Heading up London’s Serpentine Galleries is no easy task. There are currently two major shows on view — a spotlight on architectural pioneer Zaha Hadid, which takes a deep dive into her drawings, sketches and rarely-seen private notebooks, and another on artist Lucy Raven, whose work explores the unseen of image production (for instance, what happens between the frames of a film) — not to mention countless press requests, fundraisers to plan, artists to visit… But it’s all in a day’s work for CEO Yana Peel. Here, the art veteran and mother-of-two gives us a peek into her life, from sunrise to sunset and beyond.
- 6:30 AM
- Wake up to the light through my window and the Drake ringtone of my phone. (You can take the girl out of Canada…). Five minutes of Headspace meditation before scanning any *urgent* emails and Whatsapps from international partners and friends overnight. A quick decision on which of my personalities will dress the Gemini in me: favored friends like Roksanda, Peter Pilotto, Mary Katrantzou, Erdem or a nod to my decade in Asia with Masha Ma, Sacai, Junya Watanabe. Bodas underneath, always!
- 7:00 AM
- Fuel up with a coffee by Cru and Rude Health almond milk, while discussing a spectrum of newspaper headlines with my 11-year-old son as I urge him out the door with the message, “Better to debate a question and leave it unanswered than answer a question without a great debate!”
- 8:00 AM
- The Spotify-soundtracked school run with my six-year-old daughter gets me into Kensington Gardens for nine. Yes, I work in a park — a truly open landscape for art and ideas!
- 9:00 AM
- The Serpentine Gallery began life as a 1930s teahouse. My small but perfectly-formed office atop the gallery is truly a room with a view — with custom wallpaper in very calming pastels by the artist Marc Camille Chaimowicz, who exhibited his beautiful Autumn Lexicon here earlier this year. And countless books, because “books do furnish a room…”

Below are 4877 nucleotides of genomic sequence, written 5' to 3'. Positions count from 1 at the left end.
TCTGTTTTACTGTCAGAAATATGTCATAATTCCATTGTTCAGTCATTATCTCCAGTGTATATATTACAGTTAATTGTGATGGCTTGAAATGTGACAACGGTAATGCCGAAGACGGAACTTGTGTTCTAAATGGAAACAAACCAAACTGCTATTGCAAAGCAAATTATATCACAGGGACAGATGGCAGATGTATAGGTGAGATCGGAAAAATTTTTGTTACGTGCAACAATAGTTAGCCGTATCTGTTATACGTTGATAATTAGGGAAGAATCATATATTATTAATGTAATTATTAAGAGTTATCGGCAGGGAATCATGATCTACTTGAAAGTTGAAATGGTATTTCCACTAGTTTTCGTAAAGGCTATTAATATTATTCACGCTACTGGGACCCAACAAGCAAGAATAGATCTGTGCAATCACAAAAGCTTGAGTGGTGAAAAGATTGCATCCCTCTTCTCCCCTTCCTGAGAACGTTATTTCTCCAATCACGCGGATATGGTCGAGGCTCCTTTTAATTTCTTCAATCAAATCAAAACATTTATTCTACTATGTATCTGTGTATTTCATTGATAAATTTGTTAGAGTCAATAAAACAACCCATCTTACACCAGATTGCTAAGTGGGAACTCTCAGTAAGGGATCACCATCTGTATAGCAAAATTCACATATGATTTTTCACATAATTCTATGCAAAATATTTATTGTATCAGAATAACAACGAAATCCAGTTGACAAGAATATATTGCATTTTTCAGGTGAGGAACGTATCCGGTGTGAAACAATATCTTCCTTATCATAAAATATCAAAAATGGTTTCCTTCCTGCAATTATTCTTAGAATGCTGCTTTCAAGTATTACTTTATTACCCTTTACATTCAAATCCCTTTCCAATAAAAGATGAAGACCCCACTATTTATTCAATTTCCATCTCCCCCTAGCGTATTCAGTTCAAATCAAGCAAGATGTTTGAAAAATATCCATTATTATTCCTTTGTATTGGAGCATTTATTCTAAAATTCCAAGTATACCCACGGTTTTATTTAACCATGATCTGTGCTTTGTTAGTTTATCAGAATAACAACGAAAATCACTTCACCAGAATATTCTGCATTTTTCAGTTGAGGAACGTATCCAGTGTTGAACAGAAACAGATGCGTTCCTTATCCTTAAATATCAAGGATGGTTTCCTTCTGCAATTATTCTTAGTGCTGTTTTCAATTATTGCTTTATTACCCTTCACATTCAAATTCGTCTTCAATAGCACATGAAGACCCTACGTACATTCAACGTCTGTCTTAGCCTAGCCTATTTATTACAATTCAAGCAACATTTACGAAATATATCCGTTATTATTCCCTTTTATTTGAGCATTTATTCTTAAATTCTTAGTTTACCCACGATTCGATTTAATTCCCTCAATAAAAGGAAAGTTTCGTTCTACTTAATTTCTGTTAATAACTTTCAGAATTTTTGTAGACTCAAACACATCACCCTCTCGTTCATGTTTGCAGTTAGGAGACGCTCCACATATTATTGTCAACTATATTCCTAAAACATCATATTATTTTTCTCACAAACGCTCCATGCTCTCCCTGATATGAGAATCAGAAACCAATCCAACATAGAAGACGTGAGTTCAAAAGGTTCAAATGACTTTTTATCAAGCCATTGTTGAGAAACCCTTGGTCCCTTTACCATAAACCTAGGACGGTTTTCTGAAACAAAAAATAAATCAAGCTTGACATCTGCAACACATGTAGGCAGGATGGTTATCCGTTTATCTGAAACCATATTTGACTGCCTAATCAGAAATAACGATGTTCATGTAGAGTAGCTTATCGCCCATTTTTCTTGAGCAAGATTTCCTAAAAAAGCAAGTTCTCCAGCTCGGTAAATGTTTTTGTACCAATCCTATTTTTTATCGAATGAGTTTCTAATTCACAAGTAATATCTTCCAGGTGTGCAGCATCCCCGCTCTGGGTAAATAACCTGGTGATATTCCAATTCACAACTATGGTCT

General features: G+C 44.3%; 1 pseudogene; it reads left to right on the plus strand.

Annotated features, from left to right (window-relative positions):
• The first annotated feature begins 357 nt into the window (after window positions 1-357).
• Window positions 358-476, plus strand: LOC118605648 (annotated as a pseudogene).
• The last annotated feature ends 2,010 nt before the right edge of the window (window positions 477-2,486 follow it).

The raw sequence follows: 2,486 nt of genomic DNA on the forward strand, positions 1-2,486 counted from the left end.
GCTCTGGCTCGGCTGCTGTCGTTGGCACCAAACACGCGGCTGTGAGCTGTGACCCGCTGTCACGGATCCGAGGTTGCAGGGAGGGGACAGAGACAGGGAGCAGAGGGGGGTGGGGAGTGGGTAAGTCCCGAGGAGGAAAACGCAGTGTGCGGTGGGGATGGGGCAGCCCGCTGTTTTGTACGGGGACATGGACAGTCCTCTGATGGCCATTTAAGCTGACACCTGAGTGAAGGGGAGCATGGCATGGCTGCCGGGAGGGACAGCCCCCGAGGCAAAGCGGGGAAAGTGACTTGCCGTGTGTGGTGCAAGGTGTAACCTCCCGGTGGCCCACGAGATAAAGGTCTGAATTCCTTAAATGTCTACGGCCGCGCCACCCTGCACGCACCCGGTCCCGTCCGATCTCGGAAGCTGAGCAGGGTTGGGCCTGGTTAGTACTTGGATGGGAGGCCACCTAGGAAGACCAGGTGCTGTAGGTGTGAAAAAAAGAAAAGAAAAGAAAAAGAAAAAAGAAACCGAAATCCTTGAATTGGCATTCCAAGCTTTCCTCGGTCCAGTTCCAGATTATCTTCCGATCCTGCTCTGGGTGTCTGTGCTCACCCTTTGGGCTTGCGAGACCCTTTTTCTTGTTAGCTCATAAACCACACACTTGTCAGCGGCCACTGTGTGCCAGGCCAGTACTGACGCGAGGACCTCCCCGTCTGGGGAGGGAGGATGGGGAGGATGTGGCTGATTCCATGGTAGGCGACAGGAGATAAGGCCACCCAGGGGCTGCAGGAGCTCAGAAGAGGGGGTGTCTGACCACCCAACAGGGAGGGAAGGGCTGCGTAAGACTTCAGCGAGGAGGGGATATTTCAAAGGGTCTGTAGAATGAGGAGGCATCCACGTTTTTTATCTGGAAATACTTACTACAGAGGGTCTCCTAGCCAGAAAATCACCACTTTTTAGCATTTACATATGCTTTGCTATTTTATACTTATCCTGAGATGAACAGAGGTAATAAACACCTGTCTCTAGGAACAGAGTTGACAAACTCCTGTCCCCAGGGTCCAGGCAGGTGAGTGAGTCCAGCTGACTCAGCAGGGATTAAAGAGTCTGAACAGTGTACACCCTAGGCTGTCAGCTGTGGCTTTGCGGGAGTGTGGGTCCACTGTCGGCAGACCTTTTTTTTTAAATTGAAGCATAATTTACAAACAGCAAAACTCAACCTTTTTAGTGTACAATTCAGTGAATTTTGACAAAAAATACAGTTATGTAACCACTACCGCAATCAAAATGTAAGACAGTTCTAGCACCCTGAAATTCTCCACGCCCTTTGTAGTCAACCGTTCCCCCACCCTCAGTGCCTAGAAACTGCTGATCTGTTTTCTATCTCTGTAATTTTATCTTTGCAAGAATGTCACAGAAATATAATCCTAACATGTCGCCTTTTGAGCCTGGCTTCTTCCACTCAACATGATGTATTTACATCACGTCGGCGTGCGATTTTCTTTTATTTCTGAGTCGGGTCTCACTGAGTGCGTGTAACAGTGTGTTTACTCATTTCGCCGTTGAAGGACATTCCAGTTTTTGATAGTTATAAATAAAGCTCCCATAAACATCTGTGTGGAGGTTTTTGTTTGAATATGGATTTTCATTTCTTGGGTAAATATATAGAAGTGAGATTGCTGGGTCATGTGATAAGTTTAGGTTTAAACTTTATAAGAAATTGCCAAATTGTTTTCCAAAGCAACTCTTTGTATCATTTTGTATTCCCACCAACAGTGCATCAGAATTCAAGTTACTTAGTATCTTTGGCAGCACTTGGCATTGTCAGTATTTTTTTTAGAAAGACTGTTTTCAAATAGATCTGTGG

- 9:15 AM
- My day can’t begin in earnest before I’ve stopped in for a chat with our artistic director Hans Ulrich Obrist. HUO and I are old friends and new colleagues and we are galvanized by shared interests (and a shared snack drawer of nuts, seeds and soups)! It’s a creative partnership that works because we are both pathologically curious and optimistic, encouraging cultural collisions and improbable pairings across art, architecture, design, music and beyond. The multi-disciplinary, cross-silo approach to art at the Serpentine is what makes our non-collecting institution so exciting and exceptional!
- 10:00 AM
- A moment to scan the overnight press for our new shows – Zaha Hadid: Early Paintings and Drawings and Lucy Raven: Edge of Tomorrow (we always try to encourage discovery by pairing emerging and established artists across our two galleries). Zaha was a close personal friend and had a history that reaches back two decades with the Serpentine Galleries, so it’s been an emotional show for everyone to assemble and so gratifying when audiences appreciate it.